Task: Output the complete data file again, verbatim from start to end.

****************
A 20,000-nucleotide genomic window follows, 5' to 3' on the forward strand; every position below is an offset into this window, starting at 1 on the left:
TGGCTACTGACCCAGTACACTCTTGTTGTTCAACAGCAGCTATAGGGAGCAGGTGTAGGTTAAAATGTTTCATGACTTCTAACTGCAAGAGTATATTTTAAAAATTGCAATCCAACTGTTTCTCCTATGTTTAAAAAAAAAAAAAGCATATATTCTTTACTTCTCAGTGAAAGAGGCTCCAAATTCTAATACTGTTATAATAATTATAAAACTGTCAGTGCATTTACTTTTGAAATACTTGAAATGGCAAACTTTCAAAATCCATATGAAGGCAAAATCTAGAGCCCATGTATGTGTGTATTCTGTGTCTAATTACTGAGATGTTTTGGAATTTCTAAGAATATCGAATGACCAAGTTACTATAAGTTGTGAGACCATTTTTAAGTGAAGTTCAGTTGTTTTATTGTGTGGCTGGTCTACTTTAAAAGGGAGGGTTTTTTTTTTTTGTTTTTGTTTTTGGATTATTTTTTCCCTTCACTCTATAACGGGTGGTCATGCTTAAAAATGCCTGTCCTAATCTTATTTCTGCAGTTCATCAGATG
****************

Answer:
A 20,000-nucleotide genomic window follows, 5' to 3' on the forward strand; every position below is an offset into this window, starting at 1 on the left:
TGGCTACTGACCCAGTACACTCTTGTTGTTCAACAGCAGCTATAGGGAGCAGGTGTAGGTTAAAATGTTTCATGACTTCTAACTGCAAGAGTATATTTTAAAAATTGCAATCCAACTGTTTCTCCTATGTTTAAAAAAAAAAAAAGCATATATTCTTTACTTCTCAGTGAAAGAGGCTCCAAATTCTAATACTGTTATAATAATTATAAAACTGTCAGTGCATTTACTTTTGAAATACTTGAAATGGCAAACTTTCAAAATCCATATGAAGGCAAAATCTAGAGCCCATGTATGTGTGTATTCTGTGTCTAATTACTGAGATGTTTTGGAATTTCTAAGAATATCGAATGACCAAGTTACTATAAGTTGTGAGACCATTTTTAAGTGAAGTTCAGTTGTTTTATTGTGTGGCTGGTCTACTTTAAAAGGGAGGGTTTTTTTTTTTTGTTTTTGTTTTTGGATTATTTTTTCCCTTCACTCTATAACGGGTGGTCATGCTTAAAAATGCCTGTCCTAATCTTATTTCTGCAGTTCATCAGATG